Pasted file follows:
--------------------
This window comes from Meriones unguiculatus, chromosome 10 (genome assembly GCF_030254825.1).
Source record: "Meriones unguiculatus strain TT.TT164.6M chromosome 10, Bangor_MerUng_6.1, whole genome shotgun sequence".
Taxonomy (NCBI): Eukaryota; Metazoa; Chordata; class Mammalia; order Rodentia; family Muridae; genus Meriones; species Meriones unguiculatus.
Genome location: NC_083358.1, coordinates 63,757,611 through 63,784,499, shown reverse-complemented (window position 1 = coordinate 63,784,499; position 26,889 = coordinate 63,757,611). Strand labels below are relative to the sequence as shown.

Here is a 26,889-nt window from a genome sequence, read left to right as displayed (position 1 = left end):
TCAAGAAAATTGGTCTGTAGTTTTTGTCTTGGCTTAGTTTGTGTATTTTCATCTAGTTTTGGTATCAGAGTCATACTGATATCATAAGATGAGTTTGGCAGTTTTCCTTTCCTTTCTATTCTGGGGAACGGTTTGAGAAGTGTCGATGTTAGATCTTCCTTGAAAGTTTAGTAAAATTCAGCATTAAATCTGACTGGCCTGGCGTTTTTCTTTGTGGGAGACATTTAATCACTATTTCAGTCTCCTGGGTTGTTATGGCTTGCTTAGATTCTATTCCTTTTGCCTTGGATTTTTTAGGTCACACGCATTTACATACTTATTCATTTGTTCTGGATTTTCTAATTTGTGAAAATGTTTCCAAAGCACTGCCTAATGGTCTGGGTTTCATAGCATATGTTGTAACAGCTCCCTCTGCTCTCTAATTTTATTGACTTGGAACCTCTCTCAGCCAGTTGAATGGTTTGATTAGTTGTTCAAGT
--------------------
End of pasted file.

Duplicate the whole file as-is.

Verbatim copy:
This window comes from Meriones unguiculatus, chromosome 10 (genome assembly GCF_030254825.1).
Source record: "Meriones unguiculatus strain TT.TT164.6M chromosome 10, Bangor_MerUng_6.1, whole genome shotgun sequence".
Taxonomy (NCBI): Eukaryota; Metazoa; Chordata; class Mammalia; order Rodentia; family Muridae; genus Meriones; species Meriones unguiculatus.
Genome location: NC_083358.1, coordinates 63,757,611 through 63,784,499, shown reverse-complemented (window position 1 = coordinate 63,784,499; position 26,889 = coordinate 63,757,611). Strand labels below are relative to the sequence as shown.

Here is a 26,889-nt window from a genome sequence, read left to right as displayed (position 1 = left end):
TCAAGAAAATTGGTCTGTAGTTTTTGTCTTGGCTTAGTTTGTGTATTTTCATCTAGTTTTGGTATCAGAGTCATACTGATATCATAAGATGAGTTTGGCAGTTTTCCTTTCCTTTCTATTCTGGGGAACGGTTTGAGAAGTGTCGATGTTAGATCTTCCTTGAAAGTTTAGTAAAATTCAGCATTAAATCTGACTGGCCTGGCGTTTTTCTTTGTGGGAGACATTTAATCACTATTTCAGTCTCCTGGGTTGTTATGGCTTGCTTAGATTCTATTCCTTTTGCCTTGGATTTTTTAGGTCACACGCATTTACATACTTATTCATTTGTTCTGGATTTTCTAATTTGTGAAAATGTTTCCAAAGCACTGCCTAATGGTCTGGGTTTCATAGCATATGTTGTAACAGCTCCCTCTGCTCTCTAATTTTATTGACTTGGAACCTCTCTCAGCCAGTTGAATGGTTTGATTAGTTGTTCAAGT